Costa Rica is one of Central America’s hottest and most exciting destinations to travel to right now! A lot of people get put off by the idea of visiting in the green season - what we call the rainy season, yet it’s probably one of the most vibrant, lushest and freshest times to see the country in all its glory. The Latin America team have been working together, to come up with ten (very important) reasons as to why the green season is a great time to travel to Costa Rica.
Top 5 foods to try in Costa Rica
Food in Costa Rica has both Latin American and Caribbean influences – fresh fruit and vegetables are used in abundance and rice and beans are served up alongside most dishes. If you want to eat like a local, head to a traditional soda – a family run cafe, where you will be greeted by incredibly friendly owners and served fresh dishes in a buffet style.
This is the ideal dish for seafood lovers, popular throughout Central and South America. Ceviche is made up of raw fish marinated in lemon or lime juice, onion, coriander and seasoning. The dish often includes peppers, tomatoes and celery, and is eaten as an appetiser and served with plantain chips or fried crackers. A whole host of fish can be used in ceviche, including tuna, shrimp, octopus, clams, sea bass, mahi mahi, and many more. Ceviche is excellent on Costa Rica’s coast when the fish is fresh from the ocean.
2. Olla de carne
Olla de carne is a traditional hearty beef stew which is packed full of nutrients and flavour, brimming with locally grown vegetables such as plantain, taro roots, cassava and sweet potato, with big chunks of succulent beef. Olla de carne is served with rice, beans and vegetables, often on a separate plate to preserve the individual flavours. This is home comfort cooking at its best, slow-cooked to bring out its richness.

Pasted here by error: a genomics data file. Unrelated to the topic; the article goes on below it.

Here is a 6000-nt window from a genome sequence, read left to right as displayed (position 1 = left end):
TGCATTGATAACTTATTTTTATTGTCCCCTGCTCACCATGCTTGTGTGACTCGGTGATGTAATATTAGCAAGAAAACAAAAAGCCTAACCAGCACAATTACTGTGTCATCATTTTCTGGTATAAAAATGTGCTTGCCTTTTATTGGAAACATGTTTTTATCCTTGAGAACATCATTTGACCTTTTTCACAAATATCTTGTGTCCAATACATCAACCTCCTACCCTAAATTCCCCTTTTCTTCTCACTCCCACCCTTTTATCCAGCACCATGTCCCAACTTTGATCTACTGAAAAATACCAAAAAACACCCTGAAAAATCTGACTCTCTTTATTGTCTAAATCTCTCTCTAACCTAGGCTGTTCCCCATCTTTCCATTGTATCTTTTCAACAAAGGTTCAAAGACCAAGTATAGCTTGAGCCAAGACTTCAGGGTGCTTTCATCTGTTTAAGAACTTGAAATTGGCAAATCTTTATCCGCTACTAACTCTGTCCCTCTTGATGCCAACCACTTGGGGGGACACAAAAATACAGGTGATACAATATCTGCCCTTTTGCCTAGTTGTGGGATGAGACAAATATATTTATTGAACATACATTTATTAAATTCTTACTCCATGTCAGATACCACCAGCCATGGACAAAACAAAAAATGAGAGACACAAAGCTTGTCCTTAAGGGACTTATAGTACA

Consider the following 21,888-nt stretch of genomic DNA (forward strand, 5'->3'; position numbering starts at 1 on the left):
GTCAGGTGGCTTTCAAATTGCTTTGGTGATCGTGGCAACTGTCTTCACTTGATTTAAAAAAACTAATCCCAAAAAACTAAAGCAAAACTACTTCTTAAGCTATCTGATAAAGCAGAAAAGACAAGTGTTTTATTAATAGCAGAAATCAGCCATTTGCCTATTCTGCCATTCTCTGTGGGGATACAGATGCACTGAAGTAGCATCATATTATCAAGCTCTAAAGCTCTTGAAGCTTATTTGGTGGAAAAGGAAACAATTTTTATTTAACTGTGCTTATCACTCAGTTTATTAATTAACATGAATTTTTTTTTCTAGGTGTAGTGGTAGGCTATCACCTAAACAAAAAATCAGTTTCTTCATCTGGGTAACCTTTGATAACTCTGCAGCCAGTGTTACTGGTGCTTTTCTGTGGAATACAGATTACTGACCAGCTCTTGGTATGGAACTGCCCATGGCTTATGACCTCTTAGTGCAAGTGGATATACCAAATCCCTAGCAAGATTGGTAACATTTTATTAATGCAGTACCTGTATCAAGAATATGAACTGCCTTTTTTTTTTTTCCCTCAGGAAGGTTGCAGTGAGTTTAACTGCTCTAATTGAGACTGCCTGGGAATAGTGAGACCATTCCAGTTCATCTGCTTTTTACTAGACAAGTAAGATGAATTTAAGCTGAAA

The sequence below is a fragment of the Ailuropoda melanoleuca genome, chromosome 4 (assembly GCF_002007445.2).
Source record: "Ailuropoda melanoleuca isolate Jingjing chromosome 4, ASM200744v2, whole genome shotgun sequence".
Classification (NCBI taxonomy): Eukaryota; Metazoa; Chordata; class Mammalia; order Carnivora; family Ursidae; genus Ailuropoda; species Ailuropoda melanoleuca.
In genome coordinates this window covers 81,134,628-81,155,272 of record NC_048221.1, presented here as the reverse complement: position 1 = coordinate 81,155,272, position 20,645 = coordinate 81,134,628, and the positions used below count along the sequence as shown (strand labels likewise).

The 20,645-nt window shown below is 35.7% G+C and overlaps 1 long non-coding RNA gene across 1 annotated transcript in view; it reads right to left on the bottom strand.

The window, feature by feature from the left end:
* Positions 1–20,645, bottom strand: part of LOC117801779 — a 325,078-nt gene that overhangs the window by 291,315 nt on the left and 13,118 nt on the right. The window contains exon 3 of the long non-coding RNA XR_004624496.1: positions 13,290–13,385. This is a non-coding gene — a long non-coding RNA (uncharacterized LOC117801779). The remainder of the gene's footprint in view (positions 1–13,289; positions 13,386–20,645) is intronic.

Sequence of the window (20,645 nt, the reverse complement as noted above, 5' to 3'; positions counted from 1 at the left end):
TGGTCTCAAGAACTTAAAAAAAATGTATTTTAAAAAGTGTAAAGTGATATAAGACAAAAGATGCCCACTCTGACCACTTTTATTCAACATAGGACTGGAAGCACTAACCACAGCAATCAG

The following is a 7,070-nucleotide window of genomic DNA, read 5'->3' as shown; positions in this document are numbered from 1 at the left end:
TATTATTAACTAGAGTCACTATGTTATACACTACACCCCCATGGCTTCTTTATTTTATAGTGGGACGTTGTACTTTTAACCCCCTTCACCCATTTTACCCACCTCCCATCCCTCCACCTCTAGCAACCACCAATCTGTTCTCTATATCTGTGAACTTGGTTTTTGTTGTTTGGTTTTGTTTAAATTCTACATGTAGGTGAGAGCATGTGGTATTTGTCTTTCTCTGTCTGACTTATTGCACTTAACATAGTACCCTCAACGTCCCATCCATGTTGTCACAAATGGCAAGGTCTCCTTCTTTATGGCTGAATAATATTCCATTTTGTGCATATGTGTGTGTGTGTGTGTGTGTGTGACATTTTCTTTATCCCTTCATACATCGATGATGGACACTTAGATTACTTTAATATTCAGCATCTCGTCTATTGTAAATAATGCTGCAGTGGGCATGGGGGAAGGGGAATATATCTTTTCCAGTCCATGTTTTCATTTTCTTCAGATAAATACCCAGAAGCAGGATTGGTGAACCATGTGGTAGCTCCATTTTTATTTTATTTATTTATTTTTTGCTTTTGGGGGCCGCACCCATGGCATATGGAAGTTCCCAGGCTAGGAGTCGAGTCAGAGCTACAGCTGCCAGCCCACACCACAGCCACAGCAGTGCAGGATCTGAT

This mouth-wateringly delicious delicacy is Costa Rica’s most popular snack. Tamales are small parcels which usually contain shredded chicken, pork, beef or vegetables, mixed with coriander and spices and finished with salsa. They can also be made with sweet fillings such as chocolate and fruit. The contents are steamed or boiled in a grainy dough and then wrapped in a banana leaf; they are traditionally eaten by hand. Tamales are particularly popular over the festive season and can be found everywhere at Christmas, although tourist areas will serve them all year round.
4. Gallo pinto
Gallo pinto is often considered the most traditional of Costa Rican dishes, and consists mainly of rice and black beans. These ingredients are sautéed together with onions, garlic and coriander, and served with scrambled or fried eggs and often a side of sausage. This is a breakfast dish, which the locals wash down with delicious Costa Rican coffee, but it can be enjoyed at any time of day.
If you savour your pork crackling and love the way it melts in your mouth then this is the dish for you. Chicharrones are notoriously unhealthy, but incredibly delicious. These tasty morsels of fried pork rind or pork belly are often found at fiestas and family gatherings, and in bars as a snack, served with a fresh squeeze of lime juice and often accompanied by tortilla chips. They are such a well loved snack in Costa Rica that they even have an annual Chicharron Festival in Puriscal to celebrate the dish.
Speak to our specialists to plan your holiday to Costa Rica
Call us on 020 3141 2840 for more information